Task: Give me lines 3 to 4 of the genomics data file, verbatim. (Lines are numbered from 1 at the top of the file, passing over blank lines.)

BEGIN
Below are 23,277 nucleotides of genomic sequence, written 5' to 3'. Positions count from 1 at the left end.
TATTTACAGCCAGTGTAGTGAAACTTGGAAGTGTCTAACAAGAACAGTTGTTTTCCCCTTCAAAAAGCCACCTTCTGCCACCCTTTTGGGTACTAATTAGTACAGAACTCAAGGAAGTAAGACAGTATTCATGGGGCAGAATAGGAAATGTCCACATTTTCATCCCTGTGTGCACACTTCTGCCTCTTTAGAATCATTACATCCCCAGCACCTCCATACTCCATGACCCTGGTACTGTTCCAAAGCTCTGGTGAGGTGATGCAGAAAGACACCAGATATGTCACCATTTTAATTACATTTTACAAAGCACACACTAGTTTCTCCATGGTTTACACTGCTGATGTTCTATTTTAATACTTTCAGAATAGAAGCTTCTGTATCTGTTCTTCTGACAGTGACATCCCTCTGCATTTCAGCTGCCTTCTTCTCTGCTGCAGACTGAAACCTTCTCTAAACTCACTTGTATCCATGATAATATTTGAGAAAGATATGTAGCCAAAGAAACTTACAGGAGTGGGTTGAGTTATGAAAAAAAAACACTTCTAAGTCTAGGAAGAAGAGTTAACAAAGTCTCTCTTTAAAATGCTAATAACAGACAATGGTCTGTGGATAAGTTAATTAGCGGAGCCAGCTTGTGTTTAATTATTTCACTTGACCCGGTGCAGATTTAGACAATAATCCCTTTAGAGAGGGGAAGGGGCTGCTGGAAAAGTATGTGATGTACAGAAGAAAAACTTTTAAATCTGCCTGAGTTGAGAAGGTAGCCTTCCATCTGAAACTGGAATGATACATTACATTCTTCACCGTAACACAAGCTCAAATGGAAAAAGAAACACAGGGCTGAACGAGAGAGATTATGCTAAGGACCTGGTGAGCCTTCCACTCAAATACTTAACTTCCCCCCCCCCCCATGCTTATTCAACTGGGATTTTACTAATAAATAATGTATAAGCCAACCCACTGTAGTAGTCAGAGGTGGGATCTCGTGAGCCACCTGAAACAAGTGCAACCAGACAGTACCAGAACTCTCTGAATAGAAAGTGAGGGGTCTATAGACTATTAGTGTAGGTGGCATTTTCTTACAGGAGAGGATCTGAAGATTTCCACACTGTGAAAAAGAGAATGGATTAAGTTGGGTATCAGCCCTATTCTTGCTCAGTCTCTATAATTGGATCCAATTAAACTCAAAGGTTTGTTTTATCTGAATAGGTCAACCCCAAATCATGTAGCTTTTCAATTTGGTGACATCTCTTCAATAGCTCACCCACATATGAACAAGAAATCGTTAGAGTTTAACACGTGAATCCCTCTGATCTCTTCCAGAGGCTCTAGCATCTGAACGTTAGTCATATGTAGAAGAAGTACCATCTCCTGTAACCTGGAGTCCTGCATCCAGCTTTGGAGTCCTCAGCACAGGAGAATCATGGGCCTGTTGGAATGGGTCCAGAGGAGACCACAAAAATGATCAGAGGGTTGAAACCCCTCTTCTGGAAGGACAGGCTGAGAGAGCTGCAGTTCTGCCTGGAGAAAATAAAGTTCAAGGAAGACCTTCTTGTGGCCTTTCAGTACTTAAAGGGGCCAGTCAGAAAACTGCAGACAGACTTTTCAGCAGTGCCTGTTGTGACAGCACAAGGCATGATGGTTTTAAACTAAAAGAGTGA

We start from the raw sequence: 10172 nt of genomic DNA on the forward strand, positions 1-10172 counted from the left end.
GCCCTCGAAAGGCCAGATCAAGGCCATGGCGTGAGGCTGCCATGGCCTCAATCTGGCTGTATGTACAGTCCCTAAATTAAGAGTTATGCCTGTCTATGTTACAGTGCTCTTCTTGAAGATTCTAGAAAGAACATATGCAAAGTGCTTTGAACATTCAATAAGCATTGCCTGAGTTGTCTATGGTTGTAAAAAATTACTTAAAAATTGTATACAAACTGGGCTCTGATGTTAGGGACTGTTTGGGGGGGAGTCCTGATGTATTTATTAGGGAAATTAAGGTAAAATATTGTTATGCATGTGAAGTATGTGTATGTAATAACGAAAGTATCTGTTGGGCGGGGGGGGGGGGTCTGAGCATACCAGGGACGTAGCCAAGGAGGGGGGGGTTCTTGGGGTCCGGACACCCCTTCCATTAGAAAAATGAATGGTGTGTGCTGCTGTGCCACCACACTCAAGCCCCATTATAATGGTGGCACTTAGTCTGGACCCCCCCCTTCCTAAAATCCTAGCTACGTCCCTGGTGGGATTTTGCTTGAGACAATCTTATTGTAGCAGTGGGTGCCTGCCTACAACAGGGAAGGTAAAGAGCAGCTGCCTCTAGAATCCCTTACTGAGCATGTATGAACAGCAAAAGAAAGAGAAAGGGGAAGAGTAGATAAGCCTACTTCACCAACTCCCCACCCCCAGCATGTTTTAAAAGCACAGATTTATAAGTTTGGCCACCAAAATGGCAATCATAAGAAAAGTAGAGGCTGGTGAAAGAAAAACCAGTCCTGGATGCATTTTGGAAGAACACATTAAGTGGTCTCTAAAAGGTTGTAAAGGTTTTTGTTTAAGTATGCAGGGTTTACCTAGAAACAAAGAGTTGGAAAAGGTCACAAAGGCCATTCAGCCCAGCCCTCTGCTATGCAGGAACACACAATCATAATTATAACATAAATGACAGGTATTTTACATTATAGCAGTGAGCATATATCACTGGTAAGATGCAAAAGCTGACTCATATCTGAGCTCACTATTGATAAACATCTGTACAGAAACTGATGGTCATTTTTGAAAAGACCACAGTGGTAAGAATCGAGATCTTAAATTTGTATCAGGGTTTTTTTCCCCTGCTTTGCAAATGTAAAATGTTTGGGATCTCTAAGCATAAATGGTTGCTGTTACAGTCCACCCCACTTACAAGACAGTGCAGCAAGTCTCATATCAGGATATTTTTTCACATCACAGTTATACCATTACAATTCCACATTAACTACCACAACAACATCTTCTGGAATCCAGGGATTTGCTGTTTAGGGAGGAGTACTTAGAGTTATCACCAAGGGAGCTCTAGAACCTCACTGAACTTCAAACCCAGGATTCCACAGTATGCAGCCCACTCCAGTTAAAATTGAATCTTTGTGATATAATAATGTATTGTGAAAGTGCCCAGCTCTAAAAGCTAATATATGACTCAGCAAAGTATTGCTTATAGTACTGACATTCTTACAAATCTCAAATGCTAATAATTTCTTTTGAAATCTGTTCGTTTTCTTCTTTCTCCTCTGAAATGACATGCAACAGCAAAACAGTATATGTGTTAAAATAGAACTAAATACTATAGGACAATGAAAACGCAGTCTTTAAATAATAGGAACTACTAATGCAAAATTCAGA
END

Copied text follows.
We start from the raw sequence: 10172 nt of genomic DNA on the forward strand, positions 1-10172 counted from the left end.
GCCCTCGAAAGGCCAGATCAAGGCCATGGCGTGAGGCTGCCATGGCCTCAATCTGGCTGTATGTACAGTCCCTAAATTAAGAGTTATGCCTGTCTATGTTACAGTGCTCTTCTTGAAGATTCTAGAAAGAACATATGCAAAGTGCTTTGAACATTCAATAAGCATTGCCTGAGTTGTCTATGGTTGTAAAAAATTACTTAAAAATTGTATACAAACTGGGCTCTGATGTTAGGGACTGTTTGGGGGGGAGTCCTGATGTATTTATTAGGGAAATTAAGGTAAAATATTGTTATGCATGTGAAGTATGTGTATGTAATAACGAAAGTATCTGTTGGGCGGGGGGGGGGGGTCTGAGCATACCAGGGACGTAGCCAAGGAGGGGGGGGTTCTTGGGGTCCGGACACCCCTTCCATTAGAAAAATGAATGGTGTGTGCTGCTGTGCCACCACACTCAAGCCCCATTATAATGGTGGCACTTAGTCTGGACCCCCCCCTTCCTAAAATCCTAGCTACGTCCCTGGTGGGATTTTGCTTGAGACAATCTTATTGTAGCAGTGGGTGCCTGCCTACAACAGGGAAGGTAAAGAGCAGCTGCCTCTAGAATCCCTTACTGAGCATGTATGAACAGCAAAAGAAAGAGAAAGGGGAAGAGTAGATAAGCCTACTTCACCAACTCCCCACCCCCAGCATGTTTTAAAAGCACAGATTTATAAGTTTGGCCACCAAAATGGCAATCATAAGAAAAGTAGAGGCTGGTGAAAGAAAAACCAGTCCTGGATGCATTTTGGAAGAACACATTAAGTGGTCTCTAAAAGGTTGTAAAGGTTTTTGTTTAAGTATGCAGGGTTTACCTAGAAACAAAGAGTTGGAAAAGGTCACAAAGGCCATTCAGCCCAGCCCTCTGCTATGCAGGAACACACAATCATAATTATAACATAAATGACAGGTATTTTACATTATAGCAGTGAGCATATATCACTGGTAAGATGCAAAAGCTGACTCATATCTGAGCTCACTATTGATAAACATCTGTACAGAAACTGATGGTCATTTTTGAAAAGACCACAGTGGTAAGAATCGAGATCTTAAATTTGTATCAGGGTTTTTTTCCCCTGCTTTGCAAATGTAAAATGTTTGGGATCTCTAAGCATAAATGGTTGCTGTTACAGTCCACCCCACTTACAAGACAGTGCAGCAAGTCTCATATCAGGATATTTTTTCACATCACAGTTATACCATTACAATTCCACATTAACTACCACAACAACATCTTCTGGAATCCAGGGATTTGCTGTTTAGGGAGGAGTACTTAGAGTTATCACCAAGGGAGCTCTAGAACCTCACTGAACTTCAAACCCAGGATTCCACAGTATGCAGCCCACTCCAGTTAAAATTGAATCTTTGTGATATAATAATGTATTGTGAAAGTGCCCAGCTCTAAAAGCTAATATATGACTCAGCAAAGTATTGCTTATAGTACTGACATTCTTACAAATCTCAAATGCTAATAATTTCTTTTGAAATCTGTTCGTTTTCTTCTTTCTCCTCTGAAATGACATGCAACAGCAAAACAGTATATGTGTTAAAATAGAACTAAATACTATAGGACAATGAAAACGCAGTCTTTAAATAATAGGAACTACTAATGCAAAATTCAGA